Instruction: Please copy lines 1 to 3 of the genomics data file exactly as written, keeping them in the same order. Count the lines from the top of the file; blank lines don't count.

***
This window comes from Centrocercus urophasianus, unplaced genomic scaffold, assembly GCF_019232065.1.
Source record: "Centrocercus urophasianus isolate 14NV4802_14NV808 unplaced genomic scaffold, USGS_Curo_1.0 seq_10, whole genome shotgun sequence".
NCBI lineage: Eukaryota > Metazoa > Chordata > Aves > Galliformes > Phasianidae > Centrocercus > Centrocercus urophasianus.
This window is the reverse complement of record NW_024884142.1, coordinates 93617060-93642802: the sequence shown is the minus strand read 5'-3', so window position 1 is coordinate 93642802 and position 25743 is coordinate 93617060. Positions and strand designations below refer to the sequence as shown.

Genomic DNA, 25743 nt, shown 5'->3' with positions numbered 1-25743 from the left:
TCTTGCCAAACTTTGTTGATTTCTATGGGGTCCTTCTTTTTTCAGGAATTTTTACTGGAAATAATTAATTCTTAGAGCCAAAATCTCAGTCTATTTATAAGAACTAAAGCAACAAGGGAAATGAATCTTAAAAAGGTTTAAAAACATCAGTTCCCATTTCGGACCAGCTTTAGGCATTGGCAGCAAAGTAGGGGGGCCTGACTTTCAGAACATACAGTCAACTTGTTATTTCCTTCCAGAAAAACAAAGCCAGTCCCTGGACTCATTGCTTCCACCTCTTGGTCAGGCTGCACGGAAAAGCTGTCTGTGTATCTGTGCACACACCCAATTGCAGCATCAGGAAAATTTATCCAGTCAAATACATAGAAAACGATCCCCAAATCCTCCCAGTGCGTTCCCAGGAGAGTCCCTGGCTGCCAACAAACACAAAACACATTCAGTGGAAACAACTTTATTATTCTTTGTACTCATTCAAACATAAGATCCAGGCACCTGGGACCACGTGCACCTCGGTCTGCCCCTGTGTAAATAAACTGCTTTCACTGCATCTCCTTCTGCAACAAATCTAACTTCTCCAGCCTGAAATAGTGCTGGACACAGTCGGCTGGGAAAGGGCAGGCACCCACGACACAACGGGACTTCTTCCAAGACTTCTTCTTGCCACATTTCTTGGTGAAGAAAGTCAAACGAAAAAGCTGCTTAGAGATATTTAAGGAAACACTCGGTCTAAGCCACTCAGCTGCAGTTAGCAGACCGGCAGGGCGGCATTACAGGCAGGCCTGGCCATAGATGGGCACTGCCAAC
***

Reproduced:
This window comes from Centrocercus urophasianus, unplaced genomic scaffold, assembly GCF_019232065.1.
Source record: "Centrocercus urophasianus isolate 14NV4802_14NV808 unplaced genomic scaffold, USGS_Curo_1.0 seq_10, whole genome shotgun sequence".
NCBI lineage: Eukaryota > Metazoa > Chordata > Aves > Galliformes > Phasianidae > Centrocercus > Centrocercus urophasianus.